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The Vermonter, with daily service between Washington, D.C., and St. Albans, Vermont, replaced the original Montrealer, which terminated in Montreal. Vermonter is also a term used to refer to someone who lives in Vermont.

Of the 391 national park sites, 248 are within 100 miles of an Amtrak route or station.

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New England's Interior Rediscovered on the Amtrak Vermonter Train

Wi-Fi Can't Compete With the View

by Douglass Davidoff

Arlington, Massachusetts

I've ridden Amtrak across our country a couple of times. I've done the Empire Builder — twice. I've done the train from Los Angeles to Chicago. I've ridden in the Northeast Corridor starting in the pre-Amtrak days of the New Haven Railroad and the Penn Central Railroad.

But I've never quite enjoyed a day so sublime as the southbound Amtrak Vermonter a few weeks ago. I was vacationing in a remote cottage in Brookfield, Vermont.

I had some business in Connecticut, and fortunately, Brookfield is right between the Vermonter's station stops at Montpelier (the charming state capital city) to the north and the small town of Randolph to the south. Randolph happens to be the geographic center of Vermont.

My partner and I drove into Randolph that morning and we enjoyed coffee at the Randolph Depot coffee house in what used to be the station for the town. The Vermonter came through on time, at 10:17 am, on the well-maintained passenger platform right outside the door to the depot coffee shop. I got on board, took a seat in the Quiet Car, opened my laptop and iPad, and hooked right into the onboard wi-fi.

But the countryside kept interrupting. I was enjoying a seven-hour journey through the New England region encapsulated in one ride.

Our travel south from Randolph on a single track took us around hills and along creeks (as is the habit with railroads) through one Vermont town after another. The New England Central Railroad crosses the Connecticut River twice into and then out of New Hampshire. The first crossing is just south of a covered bridge that spans the Connecticut. There's a New Hampshire station stop at Claremont. Then it's back to the Vermont side for the final Vermont stations at Bellows Falls and (as it likes to say in its tourist literature, "The One and Only") Brattleboro.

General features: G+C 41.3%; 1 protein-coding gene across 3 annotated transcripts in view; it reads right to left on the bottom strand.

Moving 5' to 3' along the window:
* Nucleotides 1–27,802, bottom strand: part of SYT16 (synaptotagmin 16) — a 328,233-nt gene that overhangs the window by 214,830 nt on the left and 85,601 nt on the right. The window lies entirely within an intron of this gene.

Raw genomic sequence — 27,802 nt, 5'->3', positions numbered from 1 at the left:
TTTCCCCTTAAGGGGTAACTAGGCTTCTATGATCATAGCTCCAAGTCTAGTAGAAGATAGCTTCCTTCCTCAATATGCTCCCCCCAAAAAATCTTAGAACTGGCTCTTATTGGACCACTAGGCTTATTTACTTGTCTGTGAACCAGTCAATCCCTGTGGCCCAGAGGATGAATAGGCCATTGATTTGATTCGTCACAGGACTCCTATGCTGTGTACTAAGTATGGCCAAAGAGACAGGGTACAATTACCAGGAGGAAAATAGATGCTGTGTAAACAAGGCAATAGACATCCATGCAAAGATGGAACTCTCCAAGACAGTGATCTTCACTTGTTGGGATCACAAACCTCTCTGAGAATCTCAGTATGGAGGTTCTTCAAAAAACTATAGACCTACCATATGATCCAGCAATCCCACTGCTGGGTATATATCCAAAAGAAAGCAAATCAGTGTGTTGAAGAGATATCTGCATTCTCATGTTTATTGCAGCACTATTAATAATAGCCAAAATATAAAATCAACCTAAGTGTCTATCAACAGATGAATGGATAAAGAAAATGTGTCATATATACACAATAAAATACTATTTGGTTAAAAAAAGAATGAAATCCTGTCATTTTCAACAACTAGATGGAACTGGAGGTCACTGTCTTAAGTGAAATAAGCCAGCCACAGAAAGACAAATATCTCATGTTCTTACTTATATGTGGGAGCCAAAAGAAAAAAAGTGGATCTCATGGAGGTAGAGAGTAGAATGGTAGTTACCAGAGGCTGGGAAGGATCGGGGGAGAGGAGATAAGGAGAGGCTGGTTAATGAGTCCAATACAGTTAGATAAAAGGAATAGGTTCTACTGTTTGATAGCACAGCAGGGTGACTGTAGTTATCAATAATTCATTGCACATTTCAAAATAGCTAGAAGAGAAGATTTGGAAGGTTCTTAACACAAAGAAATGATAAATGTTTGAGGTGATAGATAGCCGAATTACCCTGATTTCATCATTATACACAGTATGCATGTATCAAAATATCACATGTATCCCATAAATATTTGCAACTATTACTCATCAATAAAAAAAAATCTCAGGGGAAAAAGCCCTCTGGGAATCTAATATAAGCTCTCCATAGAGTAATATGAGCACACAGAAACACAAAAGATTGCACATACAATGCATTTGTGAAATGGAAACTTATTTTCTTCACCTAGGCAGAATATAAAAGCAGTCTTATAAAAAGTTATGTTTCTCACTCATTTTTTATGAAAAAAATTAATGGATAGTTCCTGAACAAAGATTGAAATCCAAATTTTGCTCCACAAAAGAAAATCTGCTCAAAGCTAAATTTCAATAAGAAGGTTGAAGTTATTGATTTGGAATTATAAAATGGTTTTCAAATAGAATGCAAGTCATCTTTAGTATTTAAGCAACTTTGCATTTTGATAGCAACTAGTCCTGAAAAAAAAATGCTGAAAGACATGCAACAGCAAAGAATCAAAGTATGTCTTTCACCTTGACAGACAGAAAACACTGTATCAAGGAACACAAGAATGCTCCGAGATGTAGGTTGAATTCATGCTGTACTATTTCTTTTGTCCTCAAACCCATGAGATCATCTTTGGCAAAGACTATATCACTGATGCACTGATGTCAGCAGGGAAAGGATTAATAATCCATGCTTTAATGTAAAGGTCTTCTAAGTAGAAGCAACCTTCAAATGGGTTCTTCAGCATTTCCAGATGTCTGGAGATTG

I'm enough of a Vermont chauvinist that just before we crossed the state line south of Brattleboro (actually in the border town of Vernon) into Massachusetts, I texted my partner to tell her that I was already missing the comfortable rural spirit of Vermont and I was not enjoying the entry back into the Real World Hustle Bustle of Massachusetts and Connecticut.

We continued down the Connecticut Valley through Amherst and executed the train-direction flip-flop at Palmer, Massachusetts, made necessary by a weird joining of the tracks where two different railroad companies meet awkwardly. For this reason, the Vermonter consist has a locomotive at each end and the train reverses orientation at Palmer so the front becomes the back and vice versa. With this enforced new view of life, we entered Springfield a few minutes after leaving Palmer Junction.

I grew up in Connecticut, and our trip that day from Springfield south passed through towns I've transited since my youth — town after town where my mother did business as an advertising entrepreneur.

We stopped at Hartford and then at New Haven station. I rode to Bridgeport, where I left the Vermonter. The train continued on to Washington, D.C. Some of the Vermont people who boarded in the smallest rural towns of Northern New England were going to ride all the way to the national capital.

A child of Connecticut and New England, I returned to live in the region three years ago after living in the South and the Midwest for much of my adult life. I've glad to be back in New England. I've been glad to live near Boston and I'm glad to have a consulting assignment in Connecticut that lets me ride the Northeast Regional as a commuter round trip once a week.

But few experiences have shown me the reality of New England, from its glorious soft mountains and its chief river, the Connecticut, to the manufacturing — and reinventing-from-manufacturing-to-something-else — cities of Springfield, Hartford, New Haven, and Bridgeport, to the environs of famous New England colleges: Dartmouth, the Five Colleges of Massachusetts, Wesleyan, and Yale.

For me, the Vermonter was a day of rediscovering the interior of New England. Not its seacoast, but its mountainsides, its rivers, its towns, and the cities which grew from settlement as towns. I was totally relaxed. The Vermonter may have wi-fi. But on a clear day, there's only so much work one can do looking at a laptop or tablet screen. On the Vermonter, the New England countryside and cityscapes are simply too much competition. The view eventually wins over the wi-fi. Goodbye, online content. Hello, America.